The Cincinnati Enquirer from Cincinnati, Ohio on July 6, 1966 · Page 10
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The Cincinnati Enquirer from Cincinnati, Ohio · Page 10

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Cincinnati, Ohio
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Wednesday, July 6, 1966
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Page 10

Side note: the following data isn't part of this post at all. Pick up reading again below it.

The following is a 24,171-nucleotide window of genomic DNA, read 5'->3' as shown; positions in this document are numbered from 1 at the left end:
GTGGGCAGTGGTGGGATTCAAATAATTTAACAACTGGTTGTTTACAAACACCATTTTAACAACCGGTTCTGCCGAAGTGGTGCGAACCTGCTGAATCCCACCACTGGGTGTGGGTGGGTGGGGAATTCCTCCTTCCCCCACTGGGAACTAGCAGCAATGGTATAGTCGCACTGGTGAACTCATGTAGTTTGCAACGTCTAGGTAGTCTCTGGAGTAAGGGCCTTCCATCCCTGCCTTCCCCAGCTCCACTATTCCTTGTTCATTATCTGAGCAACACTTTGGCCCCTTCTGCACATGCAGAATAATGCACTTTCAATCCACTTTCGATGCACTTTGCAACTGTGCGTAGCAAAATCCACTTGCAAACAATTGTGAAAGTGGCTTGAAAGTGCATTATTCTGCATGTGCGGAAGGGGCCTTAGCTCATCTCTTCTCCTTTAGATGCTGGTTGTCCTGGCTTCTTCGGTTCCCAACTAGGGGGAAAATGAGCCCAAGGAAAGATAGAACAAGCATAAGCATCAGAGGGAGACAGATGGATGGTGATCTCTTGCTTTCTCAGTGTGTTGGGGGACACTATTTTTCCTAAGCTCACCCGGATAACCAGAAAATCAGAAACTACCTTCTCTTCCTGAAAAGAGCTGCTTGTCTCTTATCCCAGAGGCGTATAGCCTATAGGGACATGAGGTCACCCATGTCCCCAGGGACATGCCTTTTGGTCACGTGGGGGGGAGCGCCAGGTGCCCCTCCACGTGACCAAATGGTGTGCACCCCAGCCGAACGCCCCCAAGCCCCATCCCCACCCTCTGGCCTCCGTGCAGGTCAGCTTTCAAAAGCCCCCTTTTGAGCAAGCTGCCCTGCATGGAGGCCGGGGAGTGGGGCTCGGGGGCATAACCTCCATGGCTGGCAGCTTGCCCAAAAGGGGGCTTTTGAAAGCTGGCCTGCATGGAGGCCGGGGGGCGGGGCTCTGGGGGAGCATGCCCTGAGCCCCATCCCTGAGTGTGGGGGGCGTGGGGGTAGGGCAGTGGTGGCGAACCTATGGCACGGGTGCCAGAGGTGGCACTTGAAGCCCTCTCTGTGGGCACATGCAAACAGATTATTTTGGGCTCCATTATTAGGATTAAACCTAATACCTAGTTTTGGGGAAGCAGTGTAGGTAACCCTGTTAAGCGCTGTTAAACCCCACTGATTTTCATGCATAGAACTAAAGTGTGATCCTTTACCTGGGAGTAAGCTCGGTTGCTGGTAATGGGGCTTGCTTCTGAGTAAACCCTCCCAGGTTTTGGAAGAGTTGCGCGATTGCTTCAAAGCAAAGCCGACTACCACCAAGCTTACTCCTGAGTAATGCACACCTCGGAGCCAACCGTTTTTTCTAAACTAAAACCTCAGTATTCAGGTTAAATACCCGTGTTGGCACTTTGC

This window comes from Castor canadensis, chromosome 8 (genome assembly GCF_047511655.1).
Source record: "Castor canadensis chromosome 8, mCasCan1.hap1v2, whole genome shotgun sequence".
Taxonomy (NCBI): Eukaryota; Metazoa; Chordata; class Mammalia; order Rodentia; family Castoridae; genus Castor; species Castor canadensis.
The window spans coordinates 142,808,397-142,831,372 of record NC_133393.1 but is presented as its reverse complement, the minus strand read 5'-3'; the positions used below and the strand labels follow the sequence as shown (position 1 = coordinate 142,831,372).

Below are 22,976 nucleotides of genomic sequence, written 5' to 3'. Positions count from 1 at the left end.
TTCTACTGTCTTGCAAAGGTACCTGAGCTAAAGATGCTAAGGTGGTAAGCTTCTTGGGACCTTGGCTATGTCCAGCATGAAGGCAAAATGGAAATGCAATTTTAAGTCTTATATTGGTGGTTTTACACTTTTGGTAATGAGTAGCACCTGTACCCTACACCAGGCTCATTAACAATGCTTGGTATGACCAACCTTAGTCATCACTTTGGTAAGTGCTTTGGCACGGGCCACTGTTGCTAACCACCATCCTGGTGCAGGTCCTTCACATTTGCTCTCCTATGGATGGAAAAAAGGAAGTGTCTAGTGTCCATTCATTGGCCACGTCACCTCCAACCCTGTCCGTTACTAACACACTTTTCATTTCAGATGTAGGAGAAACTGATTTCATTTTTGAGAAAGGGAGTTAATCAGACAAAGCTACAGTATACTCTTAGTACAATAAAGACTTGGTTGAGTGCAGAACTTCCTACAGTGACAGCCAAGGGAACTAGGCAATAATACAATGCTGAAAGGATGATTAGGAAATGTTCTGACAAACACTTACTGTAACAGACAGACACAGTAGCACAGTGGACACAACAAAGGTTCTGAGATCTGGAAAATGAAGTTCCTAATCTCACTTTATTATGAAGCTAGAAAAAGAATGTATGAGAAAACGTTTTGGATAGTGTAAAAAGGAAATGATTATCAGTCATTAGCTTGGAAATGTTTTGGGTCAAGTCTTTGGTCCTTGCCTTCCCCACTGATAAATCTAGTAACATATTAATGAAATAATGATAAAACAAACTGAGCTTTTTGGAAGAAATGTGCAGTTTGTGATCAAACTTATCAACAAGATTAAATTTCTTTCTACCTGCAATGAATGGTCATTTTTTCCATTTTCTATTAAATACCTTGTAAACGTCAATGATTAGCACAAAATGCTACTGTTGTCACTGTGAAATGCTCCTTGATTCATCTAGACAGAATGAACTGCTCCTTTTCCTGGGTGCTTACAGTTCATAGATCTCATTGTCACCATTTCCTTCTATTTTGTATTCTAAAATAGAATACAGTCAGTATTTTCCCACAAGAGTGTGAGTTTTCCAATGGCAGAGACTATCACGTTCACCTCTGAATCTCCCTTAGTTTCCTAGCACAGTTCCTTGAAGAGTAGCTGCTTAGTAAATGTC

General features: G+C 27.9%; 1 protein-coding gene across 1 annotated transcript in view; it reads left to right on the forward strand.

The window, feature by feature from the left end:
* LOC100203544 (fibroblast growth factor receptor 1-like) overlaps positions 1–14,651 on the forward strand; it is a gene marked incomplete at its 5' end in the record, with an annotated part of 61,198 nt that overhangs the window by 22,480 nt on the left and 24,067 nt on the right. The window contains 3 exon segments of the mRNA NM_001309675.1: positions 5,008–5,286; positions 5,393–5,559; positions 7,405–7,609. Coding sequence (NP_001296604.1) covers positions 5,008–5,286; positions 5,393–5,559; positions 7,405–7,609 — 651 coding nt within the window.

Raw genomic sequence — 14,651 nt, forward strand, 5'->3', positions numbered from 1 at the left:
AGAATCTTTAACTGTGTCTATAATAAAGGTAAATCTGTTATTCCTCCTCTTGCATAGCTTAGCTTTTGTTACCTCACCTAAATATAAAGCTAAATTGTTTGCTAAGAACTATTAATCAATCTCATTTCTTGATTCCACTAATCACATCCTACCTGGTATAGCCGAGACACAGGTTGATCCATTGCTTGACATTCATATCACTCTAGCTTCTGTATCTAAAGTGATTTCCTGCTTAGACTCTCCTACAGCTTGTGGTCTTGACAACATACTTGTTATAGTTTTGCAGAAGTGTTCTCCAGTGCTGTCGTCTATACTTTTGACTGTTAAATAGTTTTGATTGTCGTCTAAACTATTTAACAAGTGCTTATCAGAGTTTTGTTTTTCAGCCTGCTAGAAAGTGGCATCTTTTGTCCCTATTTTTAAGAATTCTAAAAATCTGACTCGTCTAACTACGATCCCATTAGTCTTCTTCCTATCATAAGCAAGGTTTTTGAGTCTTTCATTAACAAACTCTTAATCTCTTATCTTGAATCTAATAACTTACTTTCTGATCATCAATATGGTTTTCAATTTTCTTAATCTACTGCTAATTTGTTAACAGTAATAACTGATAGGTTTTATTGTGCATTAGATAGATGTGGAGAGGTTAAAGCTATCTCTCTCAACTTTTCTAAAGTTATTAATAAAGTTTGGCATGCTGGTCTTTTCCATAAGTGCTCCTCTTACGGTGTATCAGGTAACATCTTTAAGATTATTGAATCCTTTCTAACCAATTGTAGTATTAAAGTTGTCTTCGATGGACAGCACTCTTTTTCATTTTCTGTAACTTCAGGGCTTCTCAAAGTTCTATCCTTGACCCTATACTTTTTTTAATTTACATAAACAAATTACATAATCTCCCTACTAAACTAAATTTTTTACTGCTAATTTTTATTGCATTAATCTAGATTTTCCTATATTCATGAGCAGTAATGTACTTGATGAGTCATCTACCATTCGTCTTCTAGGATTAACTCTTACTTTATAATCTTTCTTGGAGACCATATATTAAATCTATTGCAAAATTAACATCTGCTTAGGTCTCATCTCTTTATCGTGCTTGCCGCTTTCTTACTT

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City Fares Well, State Poorly, On Traffic Score " -XX X rj "X ,r ' 8500 Penally Imposed In Razing Case The Hunter Savings Assn., 5235 Montgomery Rd., Norwood, was fined $500 In absentia Tuesday for failing to tear down a condemned apartment building at 1612 Sycamore St. JUDGE GEORGE S. Heitz-ler, Criminal Court, noted that no one representing the firm appeared in court to answer the charge of noncompliance with an order of the building commissioner. In such cases, a corporation can be tried In absentia. The Judge entered a plea of not guilty for the association, found It guilty and fined it the maximum. INSPECTOR James Froehle said the firm had been ordered to raze the condemned building in May but had not done so. The i" charge was filed June 17. If J the fine remains unpaid, "-the city prosecutor's office ; will file a civil action to re-- cover the amount. WW f,frX X j fi sr." - ' Y . He sentenced Mrs. Mildred Sims, 25 ,5252 Vivian PI, to three days in the Workhouse, fined her $81 and suspended her driving rights for two years on speedjig and reckless driving charges. Patrolman Leo K. Baarlaer testified Mrs. Sims was clocked at 81 mph, weaving In heavy traffic Sunday night on Ft. Washington Way near Plum Street. In Hamilton County outside Cincinnati, the holiday traffic flow was "Just normal," Sgt. Elmo Koenigr reported. "We had full crews ou and we didn't have any bad accidents," he said. For the four-day period, the county police traffic report (including Cincinnati statistics) showed 408 accidents, with 81 persons injured and no deaths. State-wide, the Ohio Highway Patrol also went "all-out" to curb highway slaughter, in spite of the 31-death Ohio total. Following an Intensive prehollday traffic safety campaign, the highway patrol arrested 4556 motorists for moving violations, and gave out 2604 written warnings for less serious offenses. Highway Safety Director Warren C. Nelson noted that the death toll probably could have been cut by eight or 10 through the use of seat belts. "Of the 31 victims, not one was wearing a seat belt," he said. state patrol concentration on expressways apparently paid off. Only one traffic death occurred in the holiday period on an interstate expressway in Ohio. Most of the victims died on roads in their home counties, and 21 of the deaths were attributed to speed. City and county officials here were as pleased as state officials were disappointed with traffic statistics produced in their baliwicks over the long July 4 holiday weekend. Both Cincinnati and Hamilton County scored a big, gratifying "0" on the traffic fatality score, while 31 persons died in highway mishaps elsewhere in the stats over the four-day period. In Cincinnati, where police had vowed a tough policy toward errant motorists, only 268 accidents occurred a figure considered light under holiday circumstances, and not even heavy for a normal weekend. Only 33 persons were injured. The 1966 city record compared favorably in all respects with that of the corresponding holiday period in 1965, whne there were 320 accidents, 55 injuries and six deaths. Cincinnati police made 566 aire: is or citations during the four-day period from Friday to Monday relatively few of them for serious violations. They stopped 110 speeders and 33 reckless drivers. Only 11 were charged with drunken driving. They tagged 138 more for traffic-light or stop-sign violations, and 255 others for oth(f- moving violations. Police Chief Stanley R. Schrotel credited the "significant reduction" in accidents and fatalities to "the efforts of the Traffic Bureau and the entire Police Division." He said the full complement of police on duty "significantly influenced driving and walking behavior ' during the holiday period. Municipal Judge Robert V. Wood also kept his word Tuesday In Traffic Court to give heavy penalties to drivers convicted of expressway violations during the holiday. Enquirer (Bob Free) Pnuto where a 12-inch main was ruptured when dirt from ts.e side of a sewer excavation caved in. The area primarily affected was between Maple and Thornvlew Avenues. Water gushed 15 feet in the air, quickly filling the 13-foot deep sewer excavation. Here workmen wait as a pump draws the water from the pit. Main Break This is the scene of Tuesday's water main break which left some 1100 Shar-onvtlle area homes without water as long as eight hours before repairs were completed. It occurred at 3569 Creek Rd., Mt. Healthy Nixes Latest Plan For Cross-County Expressway the Mt. Healthy Municipal Building. Mt. Healthy councilmen say they don't know what will be discussed in the Joint session. i J-fi x V.I - i I rvii ' J ; ' f i S 1 It's back to the drafting board for Hamilton County Highway . Engineers, who for the third time were turned down in their bid to secure a route for the proposed cross-country highway. Mt. Healthy City Council was the spoiler this time, voting 6-0 Tuesday night against the limited access highway which was proposed to run south of St. Clair Avenue. 'Design' Offered O.K. On Sunday 41 Places Signed For Registration Board of Election crews have signed up 41 new registration stations for the September 25 Sunday registration day, Andrew Hitz, director of elections, reported late Tuesday. The board sent four crews Into the county to try to replace 140 of the county's . extra bends and will cost $5000 more than the more southerly route proposed by the county and recommended by the county engineer." The originally proposed route was turned down because it crossed Arlington Memorial Gardens, south of Compton Road, and the second was rejected by North College Hill City Council after a long legal debate. Hamilton County engineer Kent Rollins told The Enquirer after learning of Mt. Healthy's decision: "It's going to be very difficult now to find a suitable route for the highway. "The south is more built up, and on the north we will have to go north of Compton Road to avoid going through the cemetery." MR. ROLLINS said the county would not give up in its efforts to find a route for the east -west highway. "We're working from Colerain Avenue west and from Winton Road east, so there are three miles to play with. All of that is usable land." North College Hill's council has scheduled a meeting with Mr. Healthy council for 7:30 p. m. today ln M .Jj,w- - .---jiff- - i : ft . N t Church Considers Unification Plan A new set-up for Christian Churches (Disciples of Christ) was proposed Tuesday to a special commission of the denomination meeting here. The suggestion calls for unification of the church's many organizations into one structure "governed by a Derby Queen Finalists And 1965 Monarch . . . front, left, Patty Brunner and DeDee Holtzman; rear, left, Karen Gulat, Sharon Barlow, 1965 queen, and Mary Keegan. fnguir (Bob fr) not. Derby Queen Selection To Be Named Saturday Gncinnati Enquirer IHMrWMI' Page 10 Wednesday, July 6, 1966 Originally, 12 3 polling place owners refused Sunday use of their premises, then 13 more did the same. "Some of these already are changing their minds, and are among the 41 signed up to date," Mr. Hitz said. The Sunday registration Idea, to enable more eligible voters to register easily, was proposed by church, civic and labor leaders. insurors, according to the council director. One hospital reported that a sizeable number of doctors decided July 1 would be a good time to go on vacation. On their return, they hope, most of the "bugs" , will have been worked out of the new system. THOUGH THEIR departure conceivably could have some bearing on the number of patients seeking admission, apparently the bugs are few. The Hospital Council, individual hospitals and the Social Security Administration were all set for a deluge of questions over the long July 4 weekend. "We were here," said Mr. Ransohoff, "but there-Just weren't many questions." Indian Hill Church and Rev. n 1 if rj urday, starting at 10 a. m. Thirty-five girls were nominated by boy entrants in the Soap Box Derby, which will be held Sunday in Ault Park. The finalists were selected for appearance and school activities. The parade, largest in local derby history, will begin at Court and Race sts., move down Race Street to Fifth Street, east on Fifth Street to Main Street, and north on Main Street to Infant Medicare, Now 6 Days Old, Is Doing Quite Well, Thank You! the Hamilton County Courthouse, where the crowning ceremony will take place. Awards will be presented to the queen and her court at that time. The girls will also be on hand for the race. Bob Richmond is chairman of the queen contest. The local Soap Box Derby is co-sponsored by the Jaycees, The Cincinnati Enquirer and Greater Cincinnati Chevrolet dealers. $53,046 for parking and a larger loading dock. Both are at $1.20 a square foot Adjacent new construction at Kenyon and Carr Streets is planned by the Modern Machinery Co., which plans to purchase 15,177 square feet for $1.25 a square foot, or $18,971. Modern Machinery will operate an office-warehouse, while Petroleum Products services and repairs service station The 1966 Greater Cincinnati Soap Box Derby queen will be crowned Saturday. Four finalists have been chosen by the derby co-sponsors, The Norwood and Northern Hills Junior Chambers of Commerce. They are Mary Keegan, 14, 4112 Estermarie Dr., daughter of Mr. and Mrs. William R. Keegan; Patty Jo Brunner, 13, 1053 Pineknot Dr., daughter of Mr. and Mrs. Paul Brunner; DeDee Holtzman, 13, 5353 Carthage Ave., daughter of Faye Holtzman, and Karen Gulat, 13, 6300 Bedford St., daughter of Mr. and Mrs. Carl Gulat The queen will be named by Judge Benjamin S. Schwartz following a parade of 45 units through downtown Cincinnati Sat- Seek Parkie Scott DAYTON, Ohio Warren County Assistant Prosecutor Mark Clark was quoted here Tuesday night as saying Parkie Scott has been named in an arrest warrant on charges stemming from a three-day rally of the Ku Klux Kian on his Oregonia farm, the Associated Press reported. Four Queensgate Sales Proposed To Council 1300 polling places, whose owners said they wouldn't allow use of their premises for the Sunday registration of voters. Mr. Hitz said three of the teams, which started work Thursday, had reported by Tuesday night on their first efforts. He said the board was "very pleased" with the results to date, and that the crews would continue to canvass the country. . THE DIRECTOR of the Greater Cincinnati Hospital Council, Jerry Ransohoff, believes the lack of a flurry of Medicare patients Indicates there is no great backlog of elderly persons in need of care. He points out that we have "a very adequate" Aid for the Aged program and that 60 of the affected age group had Blue Cross prior to Medicare. Thus Mr. Ransohoff believes most older persons needing health care have been receiving it. BIGGEST problem so far and it hasn't been serious is dealing with the government forms. Hospitals are accustomed to filling ln many different insurance blanks, so the change primarily has been one of Tucker of the Councilman Fred Kropf, chairman of the Mt. Healthy street commission, read his committee's "no" recommendation at a jammed session in council chambers. The proposal said: "Although the street committee realized that a cross-county highway is needed in this area, we recommend against accepting the route through Mt. Healthy because It is 1200 feet longer, will have four Here which have been moving toward unification of their organizations, their International Convention Assembly still has only an advisory relationship to boards and agencies. Today, the commission delegates will discuss the proposed "design" in group sessions. It will be returned to the entire group Thursday for action, section-by-section. Then, a revised version of the design will be submitted to the International Convention of Christian Churches (Disciples) at a meeting in Dallas, Tex., in September. Final ' action will not be taken until the 1967 assembly in St Louis. Approximately 120 of the commission's 130 members are attending the Cincinnati meeting. Dr. Granville T. Walker, Fort Worth, Tex., is chairman. Defective Hoses Blamed In Fire Defective acetylene gas and oxygen hoses were blamed for a fire which injured a fireman Tuesday night and enveloped the DetroiWJincinnatl Welding Co., 33 E. Water St., under the Suspension Bridge approach. Fireman James Bailey, 41, Engine Company 8, suffered second-degree burns when a falling piece of molten tar fused to his right cheek. He was treated at General Hospital. Malcolm (Mack) Campbell, 37, 241 W. Seventh St.. Covington, told Marshal Clyde Hartman, a gas hose connection broke lose and was ignited with leaking oxygen from a defective hose by an electric motor. PAPA Wants Two Promoted In System In a statement released Tuesday, The Political Action Programming Assembly recommended the Cincinnati Board of Education promote Negroes Lawrence C Hawkins and Herman V. Bryant to the position of assistant superintendent of Cincinnati Schools. Mr. Hawkins, director of the Office of Educational Opportunities, Cincinnati Schools, has been a Junior high and elemental school principal. Mr. Bryant Is principal of Bloom Junior High School. Both men have been with the Queen City school system for 18 years. BY FRANK HECK Enquirer Science Writer All is quiet on the Medicare front. In Cincinnati, as generally across the nation, the advent of the Federal health-c are program on July 1 has caused very few problems. LOCAL HOSPITALS report that admissions of patients 65 and older are running at about the pre-Medi-care proportions varying from 23 up to approximately 40. With most institutions operating near capacity, however, and with waiting lists of several weeks, it seems likely that the six-day-old program has not yet had time to make itself fully felt. Four sales of property in Queensgate I totaling nearly $150,000 will go to City Council this week from the Department of Urban Development. Two of the sales involve expansion of existing operations. These Include the Rish Equipment Co., 1212 Dalton St., which is seeking 40,720 square feet for $48,864 for parking, and the Merchants Cold Storage Co., 646 Freeman Ave., which seeks 44,205 square feet for system of representative assemblies at regional and international levels." It was presented in an 861-line document read to members 3f the Disciples' Commis-sion on Brotherhood Restructure in session at the Hotel Sheraton-Gibson. This "design," it was explained, has been developed over the last five years. It would take several years for the presently self-governing boards and agencies to bring their constitutional and bylaws "into harmony with provisions of the design," commission members said. While the Disciples now have delegate assemblies in many states and areas Maiming Charge Filed In Injury From Fireworks Three Harrison, Ohio, men Tuesday were arrested by the Sheriff's Patrol In connection with the fireworks injury of a Bridgetown boy Monday in Miamltown. ' Fred Straughan, 10, 3976 Race Rd., was treated for face and arm injuries at Children's Hospital after a cherry bomb, thrown from a passing automobile, exploded near him as he stood outside the Miami Inn, on U. S. 52. Witnesses copied the license number. Police traced it and arrested the suspects, registered as Clyde Stotridge, 19, 201 Park Ave.; William Steele, 24, and Carl O. Louden Jr., 24, both of Maple Leaf trailer park. Stotridge was charged with maiming and possession of explosives. Steel and London were charged with possession of explosives. Car Hits Pole, Six Lads Hurt Six Bridgetown teenagers were injured Tuesday when the car in which they were riding left the road and struck a pole on Northgate Drive in Green Twp. Driver of the car, Gregory Mann, 16. 3360 Glenmont Ln. and Timothy Walroth, 14, 2343 Crescentview Ln. were reported in fair condition at St. Francis Hospital. Four others were treated and released. Sheriffs Patrol officers said the auto went left of center before striking the pole. Churches Help Poor 'Don 't Just Sing About It . . . Do ItV BY ANN RUSSELL ing" of the Episcopal Diocese of Southern Ohio in the way of financial help, has flourished. Here are some of the tilings the volunteers are doing: Helping teachers help retarded youngsters. Aiding ln securing work for the unemployed. Family visitation: prcvidlng transportation for children to clinics, helping people to move to new homes, finding work for fathers on relief. Tutoring in remedial classwork, aiding nursery school and foster home programs of the churches. Providing summer recreation for boys and girls. The project is conducted ln a business-like manner with each phase of it having its own co-ordinator who, ln turn, works through a supervisor. Supervisors are in regular contact to see that the Job is done, to be a "channel feed-back" to a parish representative. A steering committee, headed by N. Thomas Preston, directs the work, receiving regular reports. Major policy decisions are handled by a larger, tri-parish council. This system of supervision and commu nication, Rev. Mr. Laib explained, "assures no volunteers will be lost in the shuffle. Everyone has someone else to consult to receive guidance . . . He stressed, too, those who are engaged in this ministry work in co-operation with the established social service and community agencies. Clergymen cf the three sponsoring churches, pointing to the lack of enough professional workers to go around, said "deeply concerned laymen willing to learn about and dedicate themselves to some form of service could be an effective weapon in the war on poverty." Or, as one of them put it "The time bas come not simply to sing about the church militant but to prove It!" WHAT DOES it do for the volunteers? Rev. Mr. Laib answered: "They find themselves ln a challenging, exciting and demanding new role. As their Involvement deepened, they have found the real meaning of the ministry of the laity." Working with the retarded, the lonely, the aged, the poor, he added, they have discovered the value of the Bible message. "Do unto others . . ." Enquirer Religion Writer There's nothing unique about church people helping others. But members of three churches here think they have come up with a co-operative, social service project they term "volunteers with a difference." It's the Trl-Parish Ministry sponsored by St. Thomas Episcopal Church, Terrace Park, the Indian Hill Church of St. Timothy Episcopal Church, ForestvUle. It was "bom" because the clergy and laity of the three parishes realize that "poverty can exist on the doorsteps of plenty" in southeastern Hamilton County and western Clermont County. WHAT TRIGGERED its inception was an incident in December, 1964. A curate of St Thomas Church, checking on families in the area who might need Christmas baskets, found they identified the church with a "once-a-year effort" to be generous. This reaction pointed up the necessity for continued "concern" on the part of church people to Rev. Kenneth Clarke, rector of St. Thomas Church. He felt, however, the need was much bigger than one parish could handle and approached Rev. Luther John Bishop of St Timothy parish. Even though each church was already engaged in some form of social service to the community, the three groups agreed to combine forces to help those in neighborhood areas "where social services lagged seriously behind human need.' And so the work started and progressed. Rev. George Laib was officially employed as the tri-parish representative In April, 1965, to co-ordinate efforts and activities of the volunteers. He has a background of pastoral work, a two-year study of industrial missions In England and as a case worker with the Hamilton County Welfare department. When he was given the assignment it should be pointed out, it was made clear that it was not to be Just a case of "Let George do it." Volunteers from the churches were and are the mainspring of the program. Workers from the three churches were sought and trained. Some 50 women were taught the "do's and don'ts" of social service activities. THIS trl-mlnistry, which has the "biess- t, ,1